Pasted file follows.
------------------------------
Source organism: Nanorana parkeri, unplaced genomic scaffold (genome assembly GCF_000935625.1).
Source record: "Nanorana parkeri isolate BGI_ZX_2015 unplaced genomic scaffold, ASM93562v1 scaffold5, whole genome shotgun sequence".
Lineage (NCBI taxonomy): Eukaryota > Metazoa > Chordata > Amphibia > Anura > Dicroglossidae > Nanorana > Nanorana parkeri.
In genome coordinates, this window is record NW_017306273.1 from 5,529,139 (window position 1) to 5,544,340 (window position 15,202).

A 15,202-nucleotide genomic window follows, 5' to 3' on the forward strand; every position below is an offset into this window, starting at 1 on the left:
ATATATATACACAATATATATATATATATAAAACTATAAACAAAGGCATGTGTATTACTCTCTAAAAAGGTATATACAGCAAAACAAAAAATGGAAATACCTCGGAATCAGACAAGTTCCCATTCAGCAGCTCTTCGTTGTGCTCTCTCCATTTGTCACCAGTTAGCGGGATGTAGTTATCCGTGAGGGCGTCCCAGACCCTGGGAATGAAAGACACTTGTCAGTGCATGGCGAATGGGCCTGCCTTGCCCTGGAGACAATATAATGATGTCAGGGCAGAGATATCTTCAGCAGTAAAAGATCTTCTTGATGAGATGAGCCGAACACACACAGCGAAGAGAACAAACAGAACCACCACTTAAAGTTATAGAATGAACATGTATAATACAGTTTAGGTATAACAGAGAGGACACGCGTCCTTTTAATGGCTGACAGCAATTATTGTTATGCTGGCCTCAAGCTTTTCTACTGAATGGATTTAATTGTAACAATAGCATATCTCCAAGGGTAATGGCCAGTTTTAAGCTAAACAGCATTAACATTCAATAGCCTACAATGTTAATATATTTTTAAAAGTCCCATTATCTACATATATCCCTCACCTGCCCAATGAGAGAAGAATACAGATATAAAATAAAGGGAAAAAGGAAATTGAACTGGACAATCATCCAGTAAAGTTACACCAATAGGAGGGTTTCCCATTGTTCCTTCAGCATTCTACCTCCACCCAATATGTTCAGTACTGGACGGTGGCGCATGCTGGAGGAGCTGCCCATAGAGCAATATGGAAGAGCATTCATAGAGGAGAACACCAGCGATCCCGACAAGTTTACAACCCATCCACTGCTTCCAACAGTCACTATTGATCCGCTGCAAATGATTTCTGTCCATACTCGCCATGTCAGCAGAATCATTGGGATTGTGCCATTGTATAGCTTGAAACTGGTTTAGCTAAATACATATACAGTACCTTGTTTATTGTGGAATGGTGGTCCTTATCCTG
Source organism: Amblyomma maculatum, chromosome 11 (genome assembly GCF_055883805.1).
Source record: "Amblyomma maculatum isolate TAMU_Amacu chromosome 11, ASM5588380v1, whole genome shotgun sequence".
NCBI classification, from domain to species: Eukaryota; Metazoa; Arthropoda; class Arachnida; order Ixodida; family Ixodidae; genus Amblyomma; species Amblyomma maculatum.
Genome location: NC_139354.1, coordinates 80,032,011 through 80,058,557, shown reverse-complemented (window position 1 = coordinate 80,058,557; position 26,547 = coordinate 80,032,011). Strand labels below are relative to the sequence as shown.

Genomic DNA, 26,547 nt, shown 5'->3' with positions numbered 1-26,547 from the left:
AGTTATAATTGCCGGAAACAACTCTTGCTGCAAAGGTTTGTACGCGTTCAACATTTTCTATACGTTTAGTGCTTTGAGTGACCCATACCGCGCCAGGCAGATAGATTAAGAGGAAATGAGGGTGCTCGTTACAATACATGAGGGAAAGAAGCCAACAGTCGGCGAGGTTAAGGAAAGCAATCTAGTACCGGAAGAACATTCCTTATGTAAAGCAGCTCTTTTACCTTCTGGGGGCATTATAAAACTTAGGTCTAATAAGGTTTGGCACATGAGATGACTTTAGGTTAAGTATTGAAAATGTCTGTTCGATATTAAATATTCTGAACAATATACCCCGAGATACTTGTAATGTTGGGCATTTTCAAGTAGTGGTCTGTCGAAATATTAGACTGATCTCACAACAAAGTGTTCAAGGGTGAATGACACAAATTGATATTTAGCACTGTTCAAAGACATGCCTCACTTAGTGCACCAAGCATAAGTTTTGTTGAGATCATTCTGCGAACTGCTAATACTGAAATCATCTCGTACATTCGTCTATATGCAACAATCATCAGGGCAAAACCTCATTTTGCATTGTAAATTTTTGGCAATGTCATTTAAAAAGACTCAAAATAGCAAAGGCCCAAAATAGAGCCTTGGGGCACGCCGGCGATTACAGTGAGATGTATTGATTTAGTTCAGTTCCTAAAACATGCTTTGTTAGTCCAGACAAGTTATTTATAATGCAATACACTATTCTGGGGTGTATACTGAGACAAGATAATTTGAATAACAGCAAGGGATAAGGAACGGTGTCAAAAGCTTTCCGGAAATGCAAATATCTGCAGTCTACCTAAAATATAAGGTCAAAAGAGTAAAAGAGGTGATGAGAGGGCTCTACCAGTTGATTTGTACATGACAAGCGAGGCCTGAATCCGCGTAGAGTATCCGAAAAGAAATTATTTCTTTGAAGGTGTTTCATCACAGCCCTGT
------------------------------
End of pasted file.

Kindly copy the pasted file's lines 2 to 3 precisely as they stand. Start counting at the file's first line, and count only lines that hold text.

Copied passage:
Source record: "Nanorana parkeri isolate BGI_ZX_2015 unplaced genomic scaffold, ASM93562v1 scaffold5, whole genome shotgun sequence".
Lineage (NCBI taxonomy): Eukaryota > Metazoa > Chordata > Amphibia > Anura > Dicroglossidae > Nanorana > Nanorana parkeri.